How We Choose to Remember

Terry Schwadron
4 min readDec 1, 2023

Terry H. Schwadron

Dec. 1, 2023

Public celebrations this week of the deaths of world strategist Henry Kissinger and former First Lady Rosalynn Carter triggered some opposing feelings about the cross among memory, legacy, and even forgiveness. Maybe we do think some ill of the dead.

As the memorial service for Mrs. Carter made clear, hers was a life admirably devoted to service to others, particularly to the world’s poor and to those of us who struggle with mental illness. The words of her children and those who worked with her were clear about a lifelong commitment to love and caring.

Regardless of political affiliation, nationality or life choices, It wasn’t hard just to feel a certain hopefulness in the joy she seemed to get from helping others, whether building houses, trying to bring clean water or medicine to those who need it, or in lobbying for attention to mental health. Her personal values matched with her public work.

If anything, we found ourselves wishing that her vision simply would make the world a better place. What could be more admirable?

The memories stoked by Kissinger’s death are far more complex. While his public life reflected a similar commitment to re-making the globe, his ways of going about it were manipulative and shattering to millions.

While making himself the architect of much of what passes as today’s world order, he was anything but selfless, and for each huge achievement, including the opening of U.S.-China relations, there also was a troubling history of military intervention, support for dictators, orders for carpet bombing in Southeast Asia, and the makings of realpolitik superpower solutions that seem to be crumbling before our current eyes.


The Kissinger Legacy

Here was a great man who did as much harm as he did good. What exactly are we celebrating with the breadth of the Kissinger memorials — his achievements or his influence? His

rise from humble to super-powerful as in a Time Magazine choice for Person of the Year — either for good or evil.

In memory, is Kissinger a figure who can overcome his policy wrongdoing for the admirable nature of posing himself as a figure who could decide on international life or death in ways that others before or since have fallen short? Is he a figure worth forgiveness in memory for “an American global hegemony that is now unravelling,” as Simon Tisdall argues in The Guardian?

Though he was awarded the Nobel Peace Prize in 1972 with his North Vietnamese counterpart for bringing about an end to the Vietnam War, it was largely Kissinger who had extended the war and brought about a carpet-bombing campaign in Cambodia. He backed the disastrous military coup in Chile and a repressive and murderous government in Argentina, his work toward ending a Middle East war in 1973 brought about the conditions we still see reflected today in the Israel-Hamas conflict.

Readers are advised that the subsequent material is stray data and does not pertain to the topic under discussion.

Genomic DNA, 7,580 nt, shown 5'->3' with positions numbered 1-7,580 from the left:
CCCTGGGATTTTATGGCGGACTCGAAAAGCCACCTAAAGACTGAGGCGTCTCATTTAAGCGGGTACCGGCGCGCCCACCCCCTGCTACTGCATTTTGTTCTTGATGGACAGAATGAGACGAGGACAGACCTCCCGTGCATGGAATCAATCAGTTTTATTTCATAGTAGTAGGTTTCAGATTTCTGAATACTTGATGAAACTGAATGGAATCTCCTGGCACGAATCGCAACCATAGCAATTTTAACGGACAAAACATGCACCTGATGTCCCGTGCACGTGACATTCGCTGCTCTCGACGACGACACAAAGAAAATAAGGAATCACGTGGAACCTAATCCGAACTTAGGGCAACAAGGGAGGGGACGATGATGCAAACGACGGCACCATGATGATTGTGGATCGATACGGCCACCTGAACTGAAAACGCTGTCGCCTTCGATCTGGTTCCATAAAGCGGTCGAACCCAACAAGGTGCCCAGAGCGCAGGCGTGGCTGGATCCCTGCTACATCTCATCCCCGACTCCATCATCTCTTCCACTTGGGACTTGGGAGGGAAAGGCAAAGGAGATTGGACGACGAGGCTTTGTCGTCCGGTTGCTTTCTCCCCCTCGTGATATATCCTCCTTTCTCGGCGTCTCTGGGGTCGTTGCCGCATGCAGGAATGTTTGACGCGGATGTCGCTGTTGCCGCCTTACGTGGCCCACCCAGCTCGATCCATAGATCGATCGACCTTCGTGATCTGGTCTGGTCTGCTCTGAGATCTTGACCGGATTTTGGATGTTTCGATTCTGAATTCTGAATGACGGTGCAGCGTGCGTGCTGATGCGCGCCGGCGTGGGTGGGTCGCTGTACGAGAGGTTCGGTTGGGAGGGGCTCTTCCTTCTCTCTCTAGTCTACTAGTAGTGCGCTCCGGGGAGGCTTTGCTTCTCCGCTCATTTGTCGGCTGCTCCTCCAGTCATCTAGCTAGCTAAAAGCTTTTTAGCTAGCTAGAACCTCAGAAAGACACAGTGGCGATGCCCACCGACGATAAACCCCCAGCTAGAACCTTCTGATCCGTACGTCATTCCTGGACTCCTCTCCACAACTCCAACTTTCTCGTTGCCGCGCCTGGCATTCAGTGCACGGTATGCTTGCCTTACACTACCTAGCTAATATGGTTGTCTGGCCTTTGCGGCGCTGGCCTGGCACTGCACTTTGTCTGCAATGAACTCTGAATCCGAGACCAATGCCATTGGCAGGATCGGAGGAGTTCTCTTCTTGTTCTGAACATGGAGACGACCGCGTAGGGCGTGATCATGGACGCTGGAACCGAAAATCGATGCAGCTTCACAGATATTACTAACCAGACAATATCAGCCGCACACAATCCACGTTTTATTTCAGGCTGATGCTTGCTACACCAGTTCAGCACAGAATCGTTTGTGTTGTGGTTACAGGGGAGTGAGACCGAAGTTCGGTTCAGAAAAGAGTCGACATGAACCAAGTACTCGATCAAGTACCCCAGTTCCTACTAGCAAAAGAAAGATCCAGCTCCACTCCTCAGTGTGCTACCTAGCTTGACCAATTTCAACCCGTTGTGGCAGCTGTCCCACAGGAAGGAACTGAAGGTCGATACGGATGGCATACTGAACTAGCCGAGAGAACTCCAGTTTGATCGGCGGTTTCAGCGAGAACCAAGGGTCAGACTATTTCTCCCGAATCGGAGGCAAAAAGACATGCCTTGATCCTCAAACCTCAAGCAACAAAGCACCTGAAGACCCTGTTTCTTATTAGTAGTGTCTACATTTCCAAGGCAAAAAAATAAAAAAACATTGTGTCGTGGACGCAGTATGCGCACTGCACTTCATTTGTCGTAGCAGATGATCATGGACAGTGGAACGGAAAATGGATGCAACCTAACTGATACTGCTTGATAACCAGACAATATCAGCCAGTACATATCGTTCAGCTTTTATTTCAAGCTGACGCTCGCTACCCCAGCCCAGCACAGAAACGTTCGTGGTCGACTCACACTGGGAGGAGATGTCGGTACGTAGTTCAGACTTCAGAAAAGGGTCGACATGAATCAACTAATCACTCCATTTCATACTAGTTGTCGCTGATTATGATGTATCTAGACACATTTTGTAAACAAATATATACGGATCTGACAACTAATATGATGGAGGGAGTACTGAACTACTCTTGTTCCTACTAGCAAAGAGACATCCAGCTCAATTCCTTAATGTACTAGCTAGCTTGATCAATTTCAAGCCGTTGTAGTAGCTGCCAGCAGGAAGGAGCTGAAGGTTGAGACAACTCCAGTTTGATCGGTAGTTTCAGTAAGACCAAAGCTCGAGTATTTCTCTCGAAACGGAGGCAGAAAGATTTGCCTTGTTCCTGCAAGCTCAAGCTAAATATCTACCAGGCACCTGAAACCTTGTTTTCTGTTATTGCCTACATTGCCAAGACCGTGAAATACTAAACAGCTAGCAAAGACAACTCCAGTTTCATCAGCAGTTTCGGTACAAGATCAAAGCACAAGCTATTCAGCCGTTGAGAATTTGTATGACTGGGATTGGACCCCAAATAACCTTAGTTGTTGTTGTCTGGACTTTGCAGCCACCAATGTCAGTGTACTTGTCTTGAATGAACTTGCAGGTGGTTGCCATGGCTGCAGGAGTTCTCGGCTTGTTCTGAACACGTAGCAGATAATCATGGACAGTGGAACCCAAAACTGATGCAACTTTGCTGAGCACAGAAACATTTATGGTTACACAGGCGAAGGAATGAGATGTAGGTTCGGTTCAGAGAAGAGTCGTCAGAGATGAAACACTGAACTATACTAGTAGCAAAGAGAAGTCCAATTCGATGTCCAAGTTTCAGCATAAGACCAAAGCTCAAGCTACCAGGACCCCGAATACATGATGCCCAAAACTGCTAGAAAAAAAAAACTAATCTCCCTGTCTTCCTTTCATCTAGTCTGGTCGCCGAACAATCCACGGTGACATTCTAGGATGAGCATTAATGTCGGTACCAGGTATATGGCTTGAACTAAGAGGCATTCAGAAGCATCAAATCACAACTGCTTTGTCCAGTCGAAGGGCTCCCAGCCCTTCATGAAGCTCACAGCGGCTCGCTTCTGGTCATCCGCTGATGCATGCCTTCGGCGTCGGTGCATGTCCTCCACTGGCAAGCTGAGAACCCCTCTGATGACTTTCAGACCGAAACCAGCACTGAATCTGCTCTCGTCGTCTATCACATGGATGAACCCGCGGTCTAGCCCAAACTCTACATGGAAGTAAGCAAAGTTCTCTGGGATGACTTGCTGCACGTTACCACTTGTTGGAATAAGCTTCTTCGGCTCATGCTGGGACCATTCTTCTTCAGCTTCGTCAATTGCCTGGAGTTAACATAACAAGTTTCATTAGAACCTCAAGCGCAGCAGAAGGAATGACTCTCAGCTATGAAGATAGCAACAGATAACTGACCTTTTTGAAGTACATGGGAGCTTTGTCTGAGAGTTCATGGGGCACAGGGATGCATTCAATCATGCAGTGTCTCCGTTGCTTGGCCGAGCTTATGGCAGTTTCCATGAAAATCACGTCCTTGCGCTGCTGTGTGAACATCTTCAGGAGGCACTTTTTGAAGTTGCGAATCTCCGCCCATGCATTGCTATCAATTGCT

While forging and defending “detente” — the easing of tensions with the Soviet Union — Kissinger also pursued what he regarded as a zero-sum contest with the Soviets for global influence that we see playing out in Ukraine, notes The Washington Post. His work to thaw relations with China boomed into the kind of U.S.-China tensions that are plaguing us today.

My own memories of Kissinger are back to college days when our graduating class arose at his appearance to turn its collective back to a major proponent for prolonging the Vietnam War at a time when I had turned in my college deferral from military draft out of concern about who actually was being sent to the war.

At that time, when global rights and wrongs were so much clearer to a would-be idealist generation, Kissinger was the opposite of a hero. He represented everything we needed to stand against.

How We Remember

Memory is essential for forgiveness, argues Jeffry M. Blustein in Foregiveness and Remebrance, who adds that persistent “emotional memories of wrongdoing are especially evaluatively significant.” Forgiveness is a conscious decision to change one’s attitude and to overcome anger and vengefulness.

He argues that forgetting may be easier.

In the end, Kissinger, Cold War strategist, secretary of state, counselor to presidents and alleged war criminal, and surely a Dr. Strangelove prototype, may have overseen the 20th century, but the champion of U.S. power was also a symbol of its dangerous neo-imperialism, as The Guardian concluded.

For sure, Kissinger became a unique character in guiding an American century and the post-World War II international order. But he stood for Americanism even in the face

of the calls for human rights and self-determination that continue to plague us.

Indeed, Kissinger’s legacy remains “in doubt,” The Washington Post noted in an editorial. “His diplomacy set the stage for some of the most momentous developments in the late 20th century — the collapse the Soviet Union; the transformation of China into a global power, propelled by the greatest reduction of poverty in human history; the deep entanglement of the United States in the Middle East. Indeed, Kissinger’s heyday was a time when the secretary of state could strike grand bargains that seem elusive to U.S. leaders today.”

Of course, it came at the expense of many deaths through many proxy conflicts and backing of dictators — all in the Kissinger advancement of American power.

At the moment, what strikes is not an assessment of the influence of Rosalynn Carter or Henry Kissinger alone, but of our selective approach to remembrance altogether. After death, we are advised to remember only the good, but we cannot learn unless we also weigh the role of darker legacies as well.